According to a person familiar with the matter, a show of hands at an EU committee meeting on the proposals earlier this month indicated that 243 votes would be cast in favor, close to the 255 votes—out of a total 345—that would be required to bring in the changes under the EU’s qualified-majority voting system.
While several outspoken opponents of GM crops remained firmly against the controls, including agricultural powers France and Poland, the U.K. and Ireland showed their support for the measures for the first time, the person said. Austria, previously an important anti-GM voice, also changed its position, counting for a crucial 10 votes in favor of the measures.
But while some see the proposals as a shift in sentiment, others say they don’t go far enough. “If Europe is serious about being able to feed its own population and recognizes that food security is an issue, putting up artificial trade barriers is a very serious issue,” says Julian Little, chair of the U.K.’s Agricultural Biotechnology Council, a pro-GM lobbying group.
Dutch officials in January sent a letter requesting that the proposals be widened to include foodstuffs for human consumption. They also argued for the acceptance of imports of GM crops from countries whose risk-assessment procedures for foodstuffs are as rigorous as the EU’s own.
“Grain shipments from third countries are indistinguishably used for food and feed purposes in the EU,” said a letter sent to the European Commission last year by ambassadors for the U.S., Brazil, Canada and Argentina. “Any attempt to separate into ‘food-only’ and ‘feed-only’ would pose insurmountable difficulties for trade operators and EU food and feed processors.”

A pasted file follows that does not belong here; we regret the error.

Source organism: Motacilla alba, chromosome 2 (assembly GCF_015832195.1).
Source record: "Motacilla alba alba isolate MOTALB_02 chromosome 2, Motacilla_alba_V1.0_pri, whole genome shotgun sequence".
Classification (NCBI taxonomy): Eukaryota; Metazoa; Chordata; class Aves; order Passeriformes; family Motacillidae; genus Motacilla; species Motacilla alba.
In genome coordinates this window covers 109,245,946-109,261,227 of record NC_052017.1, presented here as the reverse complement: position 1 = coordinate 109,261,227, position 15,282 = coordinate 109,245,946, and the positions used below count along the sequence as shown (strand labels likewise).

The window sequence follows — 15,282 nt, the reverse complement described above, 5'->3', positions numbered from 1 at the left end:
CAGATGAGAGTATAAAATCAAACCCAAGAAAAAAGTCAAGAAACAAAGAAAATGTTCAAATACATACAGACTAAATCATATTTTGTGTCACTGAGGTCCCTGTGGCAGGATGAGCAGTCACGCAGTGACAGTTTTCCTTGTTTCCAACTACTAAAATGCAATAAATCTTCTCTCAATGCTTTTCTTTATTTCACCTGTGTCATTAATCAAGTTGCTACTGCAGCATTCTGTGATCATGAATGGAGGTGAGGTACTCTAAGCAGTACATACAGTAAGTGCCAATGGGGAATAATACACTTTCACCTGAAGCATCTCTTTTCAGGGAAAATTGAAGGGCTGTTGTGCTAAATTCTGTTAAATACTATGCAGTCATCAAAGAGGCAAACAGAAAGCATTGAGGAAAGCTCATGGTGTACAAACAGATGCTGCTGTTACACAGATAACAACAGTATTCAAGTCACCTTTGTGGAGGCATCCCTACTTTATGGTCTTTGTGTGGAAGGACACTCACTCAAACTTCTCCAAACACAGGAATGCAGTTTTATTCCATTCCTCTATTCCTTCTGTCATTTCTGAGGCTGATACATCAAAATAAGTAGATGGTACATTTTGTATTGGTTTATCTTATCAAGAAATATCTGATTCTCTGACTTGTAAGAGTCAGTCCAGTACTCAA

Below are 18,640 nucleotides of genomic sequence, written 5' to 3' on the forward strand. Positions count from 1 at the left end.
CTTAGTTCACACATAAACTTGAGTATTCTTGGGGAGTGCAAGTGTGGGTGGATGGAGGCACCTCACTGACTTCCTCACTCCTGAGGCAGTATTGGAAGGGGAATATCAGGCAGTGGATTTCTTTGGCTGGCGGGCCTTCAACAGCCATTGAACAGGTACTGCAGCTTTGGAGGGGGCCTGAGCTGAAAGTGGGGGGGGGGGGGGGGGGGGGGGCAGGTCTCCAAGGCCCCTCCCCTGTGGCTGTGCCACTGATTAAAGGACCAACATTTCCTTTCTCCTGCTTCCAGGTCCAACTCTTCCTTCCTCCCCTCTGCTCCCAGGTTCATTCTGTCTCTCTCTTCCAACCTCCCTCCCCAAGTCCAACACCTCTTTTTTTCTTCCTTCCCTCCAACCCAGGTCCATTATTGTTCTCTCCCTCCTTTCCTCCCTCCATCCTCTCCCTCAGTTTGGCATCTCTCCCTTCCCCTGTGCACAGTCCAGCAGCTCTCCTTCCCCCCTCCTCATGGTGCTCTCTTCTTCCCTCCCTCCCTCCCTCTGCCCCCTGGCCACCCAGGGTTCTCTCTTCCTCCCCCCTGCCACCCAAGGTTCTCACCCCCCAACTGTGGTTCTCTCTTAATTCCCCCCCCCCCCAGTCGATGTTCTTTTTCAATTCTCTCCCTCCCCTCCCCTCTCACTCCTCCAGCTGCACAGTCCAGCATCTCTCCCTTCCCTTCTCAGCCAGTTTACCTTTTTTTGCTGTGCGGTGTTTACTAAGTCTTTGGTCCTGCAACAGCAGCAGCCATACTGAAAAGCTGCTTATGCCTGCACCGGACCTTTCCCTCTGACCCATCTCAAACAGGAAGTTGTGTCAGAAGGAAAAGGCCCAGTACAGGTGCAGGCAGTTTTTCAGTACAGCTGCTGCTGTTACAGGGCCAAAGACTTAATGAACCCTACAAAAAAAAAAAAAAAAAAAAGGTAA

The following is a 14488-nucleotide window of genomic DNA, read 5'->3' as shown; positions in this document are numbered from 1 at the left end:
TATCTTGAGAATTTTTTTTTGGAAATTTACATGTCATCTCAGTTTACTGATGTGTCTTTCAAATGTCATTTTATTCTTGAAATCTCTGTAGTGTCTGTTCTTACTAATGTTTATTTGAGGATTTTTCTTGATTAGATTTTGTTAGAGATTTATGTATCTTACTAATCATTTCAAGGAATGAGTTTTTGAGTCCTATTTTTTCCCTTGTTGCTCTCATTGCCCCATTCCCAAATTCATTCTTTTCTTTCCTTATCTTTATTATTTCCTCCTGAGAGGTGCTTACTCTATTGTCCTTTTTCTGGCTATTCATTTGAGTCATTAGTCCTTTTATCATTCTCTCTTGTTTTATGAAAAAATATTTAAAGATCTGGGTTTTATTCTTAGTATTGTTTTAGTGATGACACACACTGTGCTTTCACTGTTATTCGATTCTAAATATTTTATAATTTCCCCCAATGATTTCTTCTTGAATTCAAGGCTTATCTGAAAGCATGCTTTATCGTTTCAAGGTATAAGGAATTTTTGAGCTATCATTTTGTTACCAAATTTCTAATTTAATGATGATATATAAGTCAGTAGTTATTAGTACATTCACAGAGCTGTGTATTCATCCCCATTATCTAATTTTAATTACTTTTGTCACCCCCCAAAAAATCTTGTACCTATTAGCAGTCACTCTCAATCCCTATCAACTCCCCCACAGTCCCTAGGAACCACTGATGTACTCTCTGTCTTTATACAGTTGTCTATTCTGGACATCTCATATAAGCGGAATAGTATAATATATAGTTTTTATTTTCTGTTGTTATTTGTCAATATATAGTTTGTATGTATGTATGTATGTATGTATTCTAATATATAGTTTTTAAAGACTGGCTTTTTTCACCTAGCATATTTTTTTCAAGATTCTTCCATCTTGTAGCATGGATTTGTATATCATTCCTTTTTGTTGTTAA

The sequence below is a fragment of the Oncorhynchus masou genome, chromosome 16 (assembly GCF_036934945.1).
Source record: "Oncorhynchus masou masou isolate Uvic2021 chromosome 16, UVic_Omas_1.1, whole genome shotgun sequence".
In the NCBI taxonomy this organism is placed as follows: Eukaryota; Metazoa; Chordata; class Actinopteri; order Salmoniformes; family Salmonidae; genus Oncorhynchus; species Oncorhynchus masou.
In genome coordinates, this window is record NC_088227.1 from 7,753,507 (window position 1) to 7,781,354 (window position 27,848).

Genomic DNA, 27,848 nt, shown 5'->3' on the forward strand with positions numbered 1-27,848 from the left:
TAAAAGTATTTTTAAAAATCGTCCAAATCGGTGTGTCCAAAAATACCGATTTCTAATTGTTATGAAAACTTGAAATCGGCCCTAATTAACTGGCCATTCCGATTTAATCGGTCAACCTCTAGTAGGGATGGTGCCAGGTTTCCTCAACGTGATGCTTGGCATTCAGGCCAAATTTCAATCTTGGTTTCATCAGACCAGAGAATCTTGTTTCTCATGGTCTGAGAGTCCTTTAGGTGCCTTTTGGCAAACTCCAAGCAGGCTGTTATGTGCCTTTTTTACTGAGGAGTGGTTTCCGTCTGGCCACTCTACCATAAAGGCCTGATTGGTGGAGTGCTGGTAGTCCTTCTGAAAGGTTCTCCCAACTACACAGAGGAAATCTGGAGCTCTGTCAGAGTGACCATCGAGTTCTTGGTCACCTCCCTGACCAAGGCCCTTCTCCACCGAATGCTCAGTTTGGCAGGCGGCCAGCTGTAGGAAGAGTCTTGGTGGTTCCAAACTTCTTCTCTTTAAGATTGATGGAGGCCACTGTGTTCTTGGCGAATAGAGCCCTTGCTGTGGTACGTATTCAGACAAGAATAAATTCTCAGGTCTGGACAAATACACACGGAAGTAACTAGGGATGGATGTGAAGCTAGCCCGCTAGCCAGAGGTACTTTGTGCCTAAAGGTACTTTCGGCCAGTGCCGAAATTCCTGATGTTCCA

Rising food prices are already causing problems for policy makers around the world. Battered by a succession of natural disasters that have slashed harvests in many key producers, world food prices hit a record high earlier this year, according to the United Nations. U.S. corn prices have surged 88% in the past year and soybean prices are up 43%. Sugar prices have doubled since the end of May.
Driven by surging demand from emerging countries like China, where increasingly wealthy consumers are gaining a taste for meat, many observers argue that GM technology could be a vital part of feeding the world’s rapidly expanding population. “We are looking at nine billion people in a very hungry world,” U.K. agriculture minister Caroline Spelman said at a conference this month. “It’s right to look at all the technology possible.”
Mr. Temple says that, so far, much of the EU debate around GM food has been driven by scare-mongering. But as consumers feel growing pressure on their wallets from rising food prices, they are likely to become more open to new technologies. “The moment commodity prices rise, people’s perception of what’s important change,” he says.
Still, most EU consumers remain deeply distrustful of GM technology. According to a survey last year by the EU’s public-opinion analysis arm, 58% of more than 26,000 respondents think GM food is unsafe and more than 60% said the development of GM food shouldn’t be encouraged.